A Queens man will serve 9 years in prison for selling hundreds of bags of heroin in Glen Cove, officials said Friday.

Jeffrey Ventura, 30, of Corona was convicted of multiple felonies on June 29, Nassau County District Attorney Madeline Singas said in a statement. Prosecutors had recommended a sentence of 16 years.

After a two-week trial before Judge Meryl Berkowitz in Nassau County Court in Mineola, the jury took two days to find Ventura guilty of conspiracy, criminal sale of a controlled substance, criminal possession of a controlled substance, and criminal use of drug paraphernalia, Singas said.

“We have treatment resources available to addicts and educational programs to prevent drug abuse, but we have no tolerance for the dealers like this defendant who profit from selling this deadly poison in our communities,” Singas said in the statement.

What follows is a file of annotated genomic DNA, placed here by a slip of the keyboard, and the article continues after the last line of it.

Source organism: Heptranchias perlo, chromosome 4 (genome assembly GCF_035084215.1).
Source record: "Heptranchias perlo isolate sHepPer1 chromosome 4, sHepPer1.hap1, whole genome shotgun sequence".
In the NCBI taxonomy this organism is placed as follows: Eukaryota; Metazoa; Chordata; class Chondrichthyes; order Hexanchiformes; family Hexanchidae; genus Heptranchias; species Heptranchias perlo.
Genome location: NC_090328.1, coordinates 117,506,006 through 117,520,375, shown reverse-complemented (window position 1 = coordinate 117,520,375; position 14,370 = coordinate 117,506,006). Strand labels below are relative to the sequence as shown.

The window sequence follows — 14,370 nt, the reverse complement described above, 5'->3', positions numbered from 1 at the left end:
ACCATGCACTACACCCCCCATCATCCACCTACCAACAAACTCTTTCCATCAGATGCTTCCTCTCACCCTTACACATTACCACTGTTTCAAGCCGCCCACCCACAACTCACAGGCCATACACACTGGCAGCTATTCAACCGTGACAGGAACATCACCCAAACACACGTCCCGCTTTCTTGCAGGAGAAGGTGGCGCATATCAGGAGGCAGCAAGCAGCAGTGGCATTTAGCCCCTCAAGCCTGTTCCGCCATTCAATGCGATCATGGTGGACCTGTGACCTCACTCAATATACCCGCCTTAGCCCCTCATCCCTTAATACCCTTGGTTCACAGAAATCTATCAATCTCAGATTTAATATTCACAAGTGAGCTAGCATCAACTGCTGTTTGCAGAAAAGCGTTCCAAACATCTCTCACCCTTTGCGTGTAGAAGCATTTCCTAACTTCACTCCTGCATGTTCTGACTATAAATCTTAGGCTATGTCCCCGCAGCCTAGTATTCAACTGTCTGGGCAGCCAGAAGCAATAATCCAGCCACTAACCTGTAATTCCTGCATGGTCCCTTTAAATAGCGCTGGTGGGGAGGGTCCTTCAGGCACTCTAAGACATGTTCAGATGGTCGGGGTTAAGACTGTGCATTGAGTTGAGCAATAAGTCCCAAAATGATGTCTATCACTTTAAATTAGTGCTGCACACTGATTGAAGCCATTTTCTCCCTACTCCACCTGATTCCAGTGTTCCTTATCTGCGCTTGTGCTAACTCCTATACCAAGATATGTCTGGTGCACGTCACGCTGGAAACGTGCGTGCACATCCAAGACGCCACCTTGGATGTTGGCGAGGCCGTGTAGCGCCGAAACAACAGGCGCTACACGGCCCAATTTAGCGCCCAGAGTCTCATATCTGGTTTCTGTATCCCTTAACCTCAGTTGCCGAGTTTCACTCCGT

Ventura’s lawyer, Joseph A. Lo Piccolo of Garden City, by email called the sentence fair, though he and his client disagreed with it, “based upon the legal and factual issues raised during the trial.”

Noting that no one was endorsing selling heroin, he added: “However, the prosecution was selective in its ‘tolerance’ as the ringleaders and major dealers in fact were given more favorable plea bargain offers compared to Mr. Ventura, who had a lesser role when viewing the prosecutions evidence and police investigation.”

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After a three-month investigation by the district attorney’s office, the Drug Enforcement Administration and Glen Cove police, Ventura was pulled over for a traffic stop at a “pre-determined” site in Glen Cove on Oct. 24, 2016, Singas said.

Singas said about 600 bags of heroin, 19 bags of cocaine and “packaging material” were recovered from a concealed “trap” in the Nissan Maxima’s center console.

Ventura and two other co-conspirators had planned to sell the heroin to an undercover detective, she said.

Ventura previously had sold 30 bags of heroin to an undercover detective.

“Our law enforcement partners at every level are committed to ending this epidemic,” Singas said. “Drug dealers should be on notice that if they sell heroin in our communities that we will find them, prosecute them, and send them to prison.”